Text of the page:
Fish Radio

Gunnar Knapp: fisheries get little merit by AK lawmakers

April 12, 2016

Gunnar Knapp, Fisheries Economist, ISER/UAA has been an advisor to the AK legislature this session

Gunnar Knapp, Fisheries Economist, ISER/UAA has been an advisor to the AK legislature this session

This is Fish Radio. I’m Laine Welch. Fish budget cuts merit little discussion by lawmakers. I’ll tell you more after this –

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The Alaska legislature is set to adjourn on Sunday and that means lots of budgets on the cutting room floor. As with others, agencies connected to the fishing industry will take big hits. But all budget cuts are not created equal. And with fishing comes little conversation by lawmakers of   trickle down effects.

The kinds of conversations are not rational, careful consideration saying if you cut this what would be the implications for the fishing industry. It’s more like – you need to cut. Nobody says if you cut Fish and Game they are going to close this counting tower and this research program, and they’re not going to not have these managers – the conversation is not happening at that level as to whether these are rational cuts, and as to whether they are penny wise and pound foolish, as I think a lot probably are. That is a dangerous way for conversations to be happening about agencies, particularly fish and game that are critical for the fishing industry. 

Gunnar Knapp is a fisheries economist, director of the Institute of Social and Economic Research at the University of Alaska and a budget advisor to the Legislature this session.  He points to the folly of gutting funds for the state’s lone seafood marketing arm – the Alaska Seafood Marketing Institute, as an example.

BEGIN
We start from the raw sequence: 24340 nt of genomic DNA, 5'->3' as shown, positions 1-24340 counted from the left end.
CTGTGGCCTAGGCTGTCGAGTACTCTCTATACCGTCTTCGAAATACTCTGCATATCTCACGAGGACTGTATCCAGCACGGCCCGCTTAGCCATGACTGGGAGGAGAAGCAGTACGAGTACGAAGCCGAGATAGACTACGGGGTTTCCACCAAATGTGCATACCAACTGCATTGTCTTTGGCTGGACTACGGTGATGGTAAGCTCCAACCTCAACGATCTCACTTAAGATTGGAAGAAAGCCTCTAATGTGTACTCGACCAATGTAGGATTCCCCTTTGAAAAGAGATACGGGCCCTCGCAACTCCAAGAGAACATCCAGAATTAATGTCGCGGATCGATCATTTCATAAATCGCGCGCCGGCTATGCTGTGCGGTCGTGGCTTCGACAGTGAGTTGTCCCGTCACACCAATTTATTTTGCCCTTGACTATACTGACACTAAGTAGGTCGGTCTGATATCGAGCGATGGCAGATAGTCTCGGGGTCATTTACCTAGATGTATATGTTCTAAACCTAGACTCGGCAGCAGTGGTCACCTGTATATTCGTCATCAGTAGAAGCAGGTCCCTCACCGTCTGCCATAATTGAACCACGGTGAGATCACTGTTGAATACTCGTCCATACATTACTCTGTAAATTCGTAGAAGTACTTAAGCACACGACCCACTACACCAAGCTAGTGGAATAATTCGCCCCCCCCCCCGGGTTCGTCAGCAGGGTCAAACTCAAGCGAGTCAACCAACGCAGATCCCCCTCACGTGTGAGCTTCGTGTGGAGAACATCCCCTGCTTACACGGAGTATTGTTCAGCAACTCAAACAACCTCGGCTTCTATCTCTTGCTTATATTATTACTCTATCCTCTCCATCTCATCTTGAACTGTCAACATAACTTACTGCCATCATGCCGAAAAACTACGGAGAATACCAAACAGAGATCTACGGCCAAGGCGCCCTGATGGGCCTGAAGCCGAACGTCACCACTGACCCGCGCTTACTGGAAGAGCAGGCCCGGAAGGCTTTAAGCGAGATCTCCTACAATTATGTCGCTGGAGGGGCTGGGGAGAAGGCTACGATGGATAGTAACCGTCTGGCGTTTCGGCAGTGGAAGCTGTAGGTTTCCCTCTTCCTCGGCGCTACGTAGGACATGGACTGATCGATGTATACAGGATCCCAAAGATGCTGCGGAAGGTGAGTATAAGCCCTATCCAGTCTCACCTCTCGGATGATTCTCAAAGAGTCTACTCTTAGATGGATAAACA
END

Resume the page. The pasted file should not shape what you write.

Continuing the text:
Think about it – ASMI increases the value of Alaska fish products. And the taxes are based on the value of Alaska fish. There is quite probably a direct trade off between funding for ASMI and fish value and fish taxes. But no one is thinking about that.  

With Alaska’s commercial catches of  5 to 6 billion pounds per year, adding just one penny per pound makes a difference of nearly one  million dollars for the state and local governments each. Knapp says it is maddening that lawmakers think of the seafood industry as a single entity.

It drives me nuts when people say ‘the fishing industry ‘  … this industry or that one. Our industry is very diverse and some fisheries sort of balance out what different parts of the industry pays in taxes and what it costs to manage them vary widely across the industry.   

The most important missed point, Knapp says, is that Alaska’s fishing industry maximizes social objectives.

We have never in Alaska managed fisheries for the purpose of making it a cash cow of the state. The constitution says the ‘legislature shall manage natural resources for the maximum benefit of the people.   So what do we do with oil – we say the maximum benefit is how do we get as much money as possible out of the oil industry. But that’s never been the management goal in the fishing industry. For fisheries we try to maximize employment, fishing income and a variety of social objectives.

 Knapp says it’s more important than ever to pay attention to what lawmakers in Juneau are doing.

   Bottom line —  pay attention to fish politics so you don’t get screwed.  

 Fish Radio is also brought to you by Ocean Beauty Seafoods, an Alaska corporation proudly supporting Alaska’s coastal communities and the Alaskans who depend on fishing for their livelihoods and culture.  www.oceanbeauty.com    In Kodiak, I’m Laine Welch.

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